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Minorities More Likely To Undergo Diabetes-Related Amputations

Until 47-year-old Jackson Moss was first diagnosed with Type 2 diabetes, he says his health care was not a high priority and he often did not have health insurance. After his diagnosis, he got more diligent about his care, tried to eat better, and went to the doctor more often.

A recent CNN analysis highlights disparities in the rates of amputations for minority diabetics. The report comes during National Minority Health Month, which promotes activity and awareness of Type 2 diabetes and other chronic diseases.

Roughly ten years ago, Moss bumped his toe on his bed. Moss did not think much about the small injury until he developed an infection so severe he was hospitalized. The infection, linked to his diabetes, resulted in the amputation of his left lower leg. A few years later, Moss lost part of his right foot as well. He says that he, with the help of his wife, is trying to save the rest.

"If I didn't have my wife, I don't know where I'd be," said Moss, who wears a prosthesis on his left leg and uses a wheelchair. "I can't get around good like I used to."

Moss, who is African American and lives in Compton with a family income of about $30,000, shares many of the characteristics of the Americans most likely to receive diabetes-related amputations. While less than 5 in 1,000 adults with diabetes nationwide receive amputations, studies show that minority patients are far more likely to.

In California, Black or Latino patients were more than twice as likely as non-Hispanic whites to receive diabetes-related amputations, according to Kaiser Health News. National studies have found that diabetic amputation rates vary by income, geography, race, and ethnicity. One 2015 study found that diabetic patients living in communities that rank in the country’s bottom quartile are close to 40 percent more likely to receive amputations than diabetics living in the nation’s highest-income communities.

Amputations are considered a "mega-disparity" and dwarf nearly every other health disparity by race and ethnicity, said Dr. Dean Schillinger, a medical professor at the University of California-San Francisco.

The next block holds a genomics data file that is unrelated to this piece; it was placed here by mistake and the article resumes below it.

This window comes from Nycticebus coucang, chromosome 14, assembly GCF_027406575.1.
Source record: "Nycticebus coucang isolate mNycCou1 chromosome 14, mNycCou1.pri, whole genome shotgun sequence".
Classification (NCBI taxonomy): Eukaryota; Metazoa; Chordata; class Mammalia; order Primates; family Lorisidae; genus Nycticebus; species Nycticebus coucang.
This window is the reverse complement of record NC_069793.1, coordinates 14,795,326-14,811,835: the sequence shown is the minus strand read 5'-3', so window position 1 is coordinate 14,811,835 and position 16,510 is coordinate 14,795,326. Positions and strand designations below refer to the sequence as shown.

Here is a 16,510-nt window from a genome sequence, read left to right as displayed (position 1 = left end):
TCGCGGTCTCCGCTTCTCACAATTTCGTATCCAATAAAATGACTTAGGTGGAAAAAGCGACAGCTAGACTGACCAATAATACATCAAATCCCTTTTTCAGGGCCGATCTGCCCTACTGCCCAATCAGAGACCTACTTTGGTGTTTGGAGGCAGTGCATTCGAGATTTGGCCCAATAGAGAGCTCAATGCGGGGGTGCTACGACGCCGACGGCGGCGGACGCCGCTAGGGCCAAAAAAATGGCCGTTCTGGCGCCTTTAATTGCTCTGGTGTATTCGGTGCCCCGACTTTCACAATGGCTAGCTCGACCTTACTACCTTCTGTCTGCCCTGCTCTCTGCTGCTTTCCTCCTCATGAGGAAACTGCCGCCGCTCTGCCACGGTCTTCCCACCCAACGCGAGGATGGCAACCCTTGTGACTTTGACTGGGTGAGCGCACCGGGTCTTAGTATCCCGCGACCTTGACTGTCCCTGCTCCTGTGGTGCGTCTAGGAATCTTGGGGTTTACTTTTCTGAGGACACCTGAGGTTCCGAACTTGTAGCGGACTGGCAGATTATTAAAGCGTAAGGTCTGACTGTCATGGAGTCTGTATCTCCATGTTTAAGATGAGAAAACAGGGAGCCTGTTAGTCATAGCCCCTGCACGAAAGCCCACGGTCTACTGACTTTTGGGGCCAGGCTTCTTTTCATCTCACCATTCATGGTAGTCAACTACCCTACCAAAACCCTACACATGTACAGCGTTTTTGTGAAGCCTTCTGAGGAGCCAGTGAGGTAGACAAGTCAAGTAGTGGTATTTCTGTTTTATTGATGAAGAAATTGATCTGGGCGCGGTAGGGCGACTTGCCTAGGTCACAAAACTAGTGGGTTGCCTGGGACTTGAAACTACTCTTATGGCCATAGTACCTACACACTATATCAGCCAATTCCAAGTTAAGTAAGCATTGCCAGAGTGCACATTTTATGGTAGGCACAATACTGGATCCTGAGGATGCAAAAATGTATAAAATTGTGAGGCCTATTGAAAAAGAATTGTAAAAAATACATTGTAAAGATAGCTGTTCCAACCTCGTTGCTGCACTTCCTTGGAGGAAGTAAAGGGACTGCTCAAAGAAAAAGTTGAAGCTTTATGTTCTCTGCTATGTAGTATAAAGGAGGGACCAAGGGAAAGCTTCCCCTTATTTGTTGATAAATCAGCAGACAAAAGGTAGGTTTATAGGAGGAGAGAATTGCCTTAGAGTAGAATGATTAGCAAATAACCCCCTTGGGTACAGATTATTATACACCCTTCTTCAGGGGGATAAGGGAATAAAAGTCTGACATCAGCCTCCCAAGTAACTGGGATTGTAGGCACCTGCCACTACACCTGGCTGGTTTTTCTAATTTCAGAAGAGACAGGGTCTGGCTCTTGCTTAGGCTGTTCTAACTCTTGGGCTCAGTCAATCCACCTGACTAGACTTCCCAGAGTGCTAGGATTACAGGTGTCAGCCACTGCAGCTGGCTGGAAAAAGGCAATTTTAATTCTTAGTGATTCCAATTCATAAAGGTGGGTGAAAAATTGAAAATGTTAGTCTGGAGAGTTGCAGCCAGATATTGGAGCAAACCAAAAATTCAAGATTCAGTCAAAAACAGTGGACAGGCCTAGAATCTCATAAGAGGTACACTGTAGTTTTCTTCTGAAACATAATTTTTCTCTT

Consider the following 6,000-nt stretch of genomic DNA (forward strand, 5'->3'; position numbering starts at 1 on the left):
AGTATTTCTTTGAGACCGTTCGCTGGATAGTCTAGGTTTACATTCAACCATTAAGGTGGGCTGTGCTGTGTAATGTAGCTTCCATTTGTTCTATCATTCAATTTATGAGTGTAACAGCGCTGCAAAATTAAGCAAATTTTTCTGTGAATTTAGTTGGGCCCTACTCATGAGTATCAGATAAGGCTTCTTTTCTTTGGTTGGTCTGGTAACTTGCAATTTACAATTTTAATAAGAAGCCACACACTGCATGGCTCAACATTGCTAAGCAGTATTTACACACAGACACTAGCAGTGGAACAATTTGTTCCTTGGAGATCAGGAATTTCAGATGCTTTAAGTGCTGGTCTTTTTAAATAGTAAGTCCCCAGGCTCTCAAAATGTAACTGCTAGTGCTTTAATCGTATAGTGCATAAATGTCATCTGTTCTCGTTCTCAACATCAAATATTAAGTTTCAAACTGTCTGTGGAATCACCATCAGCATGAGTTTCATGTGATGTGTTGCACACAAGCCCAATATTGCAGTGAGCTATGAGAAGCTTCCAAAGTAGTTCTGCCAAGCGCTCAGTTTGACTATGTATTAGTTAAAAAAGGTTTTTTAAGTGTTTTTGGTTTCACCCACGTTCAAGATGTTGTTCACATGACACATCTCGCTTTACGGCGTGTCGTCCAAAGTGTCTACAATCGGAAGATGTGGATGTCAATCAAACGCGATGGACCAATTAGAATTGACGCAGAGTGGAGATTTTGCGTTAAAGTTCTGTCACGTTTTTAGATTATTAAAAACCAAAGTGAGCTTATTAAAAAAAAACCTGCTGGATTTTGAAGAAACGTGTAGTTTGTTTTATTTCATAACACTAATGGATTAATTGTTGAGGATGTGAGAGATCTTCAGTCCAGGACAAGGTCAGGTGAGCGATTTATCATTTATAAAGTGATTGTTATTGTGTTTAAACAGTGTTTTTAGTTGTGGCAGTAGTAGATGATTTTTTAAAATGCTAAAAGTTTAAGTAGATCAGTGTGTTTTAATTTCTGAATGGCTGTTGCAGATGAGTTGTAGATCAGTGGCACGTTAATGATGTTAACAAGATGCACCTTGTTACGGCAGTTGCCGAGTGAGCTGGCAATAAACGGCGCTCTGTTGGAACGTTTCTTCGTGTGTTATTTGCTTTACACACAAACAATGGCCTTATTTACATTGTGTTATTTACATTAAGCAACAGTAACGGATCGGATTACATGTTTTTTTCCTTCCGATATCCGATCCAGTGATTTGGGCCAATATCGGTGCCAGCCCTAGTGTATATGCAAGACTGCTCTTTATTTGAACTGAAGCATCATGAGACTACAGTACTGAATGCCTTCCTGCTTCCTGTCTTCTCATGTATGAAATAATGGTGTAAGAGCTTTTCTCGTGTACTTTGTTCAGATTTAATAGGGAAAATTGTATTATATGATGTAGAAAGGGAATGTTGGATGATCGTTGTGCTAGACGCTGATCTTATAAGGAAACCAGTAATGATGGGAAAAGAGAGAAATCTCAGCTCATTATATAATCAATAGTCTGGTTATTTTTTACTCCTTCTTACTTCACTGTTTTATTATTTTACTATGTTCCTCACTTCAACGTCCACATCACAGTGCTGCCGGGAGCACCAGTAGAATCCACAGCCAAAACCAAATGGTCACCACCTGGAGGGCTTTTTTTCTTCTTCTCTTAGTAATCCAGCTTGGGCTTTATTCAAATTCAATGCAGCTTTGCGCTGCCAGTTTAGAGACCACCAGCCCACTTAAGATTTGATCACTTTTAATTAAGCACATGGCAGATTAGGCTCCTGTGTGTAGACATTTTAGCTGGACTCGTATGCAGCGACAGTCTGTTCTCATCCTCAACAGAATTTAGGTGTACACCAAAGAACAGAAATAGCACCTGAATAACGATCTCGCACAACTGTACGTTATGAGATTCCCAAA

Both Black and Latino patients are more at risk for developing diabetes, a disparity that is often attributed to socioeconomic factors like poverty, education, access to healthy food and exercise. The populations are also more likely to be diagnosed later on, once the disease has more complications.

Dr. David Armstrong, who practices at the University of Sothern California’s Keck Hospital, sees the manifestation of these complications weekly. Patients come in with deep wounds, severe infections, and poor circulation. He does his best to help them keep their limbs, but isn’t always successful.

"Amputations are an unnecessary consequence of this devastating disease," said Armstrong, professor of surgery at Keck School of Medicine of USC. "It's an epidemic within an epidemic. And it's a problem that's totally ignored."

Amputees, like Moss, are often unable to work or lead regular lives after surgery. Moss has to stay off his right foot as much as possible. He complains about being forced to sit all day, in order to protect his right foot.

Moss hopes someday he will be able to do more -- get back to taking his grandsons to Chuck E. Cheese or playing dominoes with friends.


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